Robert Stevenson designed and built over 25 lighthouses around Scotland, including the famous Bell Rock Lighthouse, off the coast of Angus, which is the world’s oldest surviving sea-washed lighthouse.
Born in Glasgow, Stevenson was apprenticed to a gunsmith at the age of fourteen. After his father died, his mother married engineer and tinsmith Thomas Smith. The family relocated to Edinburgh and Stevenson was apprenticed to his stepfather, who had been appointed engineer to the newly formed Northern Lighthouse Board.
The lighthouse at Bell Rock was Stevenson’s greatest achievement and he undertook the designs aged just 28. It was another seven years before construction began, by which time Stevenson had succeeded his stepfather as engineer to the Northern Lighthouse Board. Built eleven miles out into the sea, it took 60 men three years to complete construction in extremely difficult conditions.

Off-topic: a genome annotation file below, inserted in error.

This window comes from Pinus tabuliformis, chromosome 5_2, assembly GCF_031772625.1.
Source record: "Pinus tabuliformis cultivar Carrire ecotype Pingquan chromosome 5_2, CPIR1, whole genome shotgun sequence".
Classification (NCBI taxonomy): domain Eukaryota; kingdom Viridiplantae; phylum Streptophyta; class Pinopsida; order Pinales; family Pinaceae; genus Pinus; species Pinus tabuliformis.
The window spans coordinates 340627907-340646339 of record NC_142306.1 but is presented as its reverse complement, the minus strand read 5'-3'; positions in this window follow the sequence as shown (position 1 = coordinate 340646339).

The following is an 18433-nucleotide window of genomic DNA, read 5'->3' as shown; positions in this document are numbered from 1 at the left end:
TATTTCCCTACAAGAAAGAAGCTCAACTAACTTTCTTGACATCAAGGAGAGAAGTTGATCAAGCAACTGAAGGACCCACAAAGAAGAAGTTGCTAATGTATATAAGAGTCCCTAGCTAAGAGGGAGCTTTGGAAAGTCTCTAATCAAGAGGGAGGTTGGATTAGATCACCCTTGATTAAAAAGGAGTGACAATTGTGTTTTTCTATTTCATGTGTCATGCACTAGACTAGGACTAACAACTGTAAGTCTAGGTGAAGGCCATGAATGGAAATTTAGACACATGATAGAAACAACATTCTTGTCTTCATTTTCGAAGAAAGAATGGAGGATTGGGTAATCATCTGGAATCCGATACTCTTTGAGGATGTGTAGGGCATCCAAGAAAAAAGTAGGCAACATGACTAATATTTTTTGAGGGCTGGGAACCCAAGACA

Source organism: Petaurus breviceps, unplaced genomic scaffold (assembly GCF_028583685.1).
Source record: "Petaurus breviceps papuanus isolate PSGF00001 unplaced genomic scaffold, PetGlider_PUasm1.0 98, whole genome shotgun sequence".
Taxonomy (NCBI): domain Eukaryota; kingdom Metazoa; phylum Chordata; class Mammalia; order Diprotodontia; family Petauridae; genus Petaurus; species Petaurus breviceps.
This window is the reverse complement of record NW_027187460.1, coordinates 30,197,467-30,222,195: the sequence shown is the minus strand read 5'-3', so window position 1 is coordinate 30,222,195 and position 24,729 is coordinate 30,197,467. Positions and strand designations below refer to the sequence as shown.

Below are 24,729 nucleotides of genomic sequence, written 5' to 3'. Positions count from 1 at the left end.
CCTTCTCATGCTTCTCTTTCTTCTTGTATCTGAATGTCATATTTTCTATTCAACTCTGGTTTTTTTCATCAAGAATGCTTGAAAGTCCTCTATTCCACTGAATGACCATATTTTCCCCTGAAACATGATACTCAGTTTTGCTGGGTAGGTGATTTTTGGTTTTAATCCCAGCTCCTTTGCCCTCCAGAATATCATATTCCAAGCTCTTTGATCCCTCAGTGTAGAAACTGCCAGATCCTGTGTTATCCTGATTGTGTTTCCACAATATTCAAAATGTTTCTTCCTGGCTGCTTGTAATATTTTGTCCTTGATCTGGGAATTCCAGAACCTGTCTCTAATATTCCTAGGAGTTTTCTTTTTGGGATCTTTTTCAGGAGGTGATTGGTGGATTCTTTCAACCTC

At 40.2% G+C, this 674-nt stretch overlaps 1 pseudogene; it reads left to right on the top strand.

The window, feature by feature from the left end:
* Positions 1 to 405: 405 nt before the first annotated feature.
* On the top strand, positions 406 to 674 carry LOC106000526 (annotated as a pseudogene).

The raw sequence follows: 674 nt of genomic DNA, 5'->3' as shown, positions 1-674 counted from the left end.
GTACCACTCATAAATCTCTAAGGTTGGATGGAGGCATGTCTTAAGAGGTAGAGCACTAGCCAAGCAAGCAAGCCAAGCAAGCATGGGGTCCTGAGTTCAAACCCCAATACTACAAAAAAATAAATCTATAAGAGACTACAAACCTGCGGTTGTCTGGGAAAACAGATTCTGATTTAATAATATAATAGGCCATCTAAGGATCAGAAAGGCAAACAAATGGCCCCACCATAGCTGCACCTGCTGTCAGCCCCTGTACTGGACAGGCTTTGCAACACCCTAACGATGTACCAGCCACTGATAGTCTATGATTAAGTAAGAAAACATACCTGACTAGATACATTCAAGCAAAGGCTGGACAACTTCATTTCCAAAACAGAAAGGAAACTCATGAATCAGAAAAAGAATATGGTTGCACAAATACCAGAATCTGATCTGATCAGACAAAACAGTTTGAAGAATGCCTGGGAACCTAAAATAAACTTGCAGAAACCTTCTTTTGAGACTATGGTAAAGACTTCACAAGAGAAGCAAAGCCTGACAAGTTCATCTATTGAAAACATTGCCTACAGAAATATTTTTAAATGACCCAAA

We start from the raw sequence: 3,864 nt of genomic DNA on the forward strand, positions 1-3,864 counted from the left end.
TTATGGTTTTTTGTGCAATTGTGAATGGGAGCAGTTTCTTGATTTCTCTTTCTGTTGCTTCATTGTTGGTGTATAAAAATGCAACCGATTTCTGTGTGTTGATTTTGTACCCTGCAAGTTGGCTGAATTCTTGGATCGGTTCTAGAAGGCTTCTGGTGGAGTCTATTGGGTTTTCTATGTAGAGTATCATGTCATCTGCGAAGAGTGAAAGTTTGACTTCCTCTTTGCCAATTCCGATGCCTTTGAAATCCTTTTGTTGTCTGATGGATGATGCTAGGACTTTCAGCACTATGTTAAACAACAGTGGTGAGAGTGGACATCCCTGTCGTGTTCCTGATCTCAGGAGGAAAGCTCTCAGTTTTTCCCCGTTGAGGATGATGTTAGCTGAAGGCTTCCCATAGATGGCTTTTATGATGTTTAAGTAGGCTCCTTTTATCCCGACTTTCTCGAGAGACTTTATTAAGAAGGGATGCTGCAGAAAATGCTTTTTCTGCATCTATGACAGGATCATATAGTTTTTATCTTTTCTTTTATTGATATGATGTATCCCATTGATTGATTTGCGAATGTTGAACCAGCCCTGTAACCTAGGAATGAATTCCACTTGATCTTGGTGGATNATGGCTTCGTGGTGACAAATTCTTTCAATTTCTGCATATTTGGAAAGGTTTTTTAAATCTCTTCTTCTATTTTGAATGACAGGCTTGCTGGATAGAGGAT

The dramatic setting and the heroic image of the lighthouse rising out of the waves ensured it became a tourist attraction even before it was completed. A watercolour depiction by JMW Turner hangs in the National Galleries of Scotland.
After the success of Bell Rock, Stevenson was engineer to the Northern Lighthouse Board for over 50 years. As well as lighthouses, Stevenson also designed Stirling New Bridge, Annan Bridge, and Hutcheson Bridge over the Clyde in Glasgow, and several other railway, harbour and river navigation projects.
Three of his sons, Alan, David, and Thomas, also became prominent lighthouse engineers. His grandson was the writer Robert Louis Stevenson.
Engineering Hall of Fame
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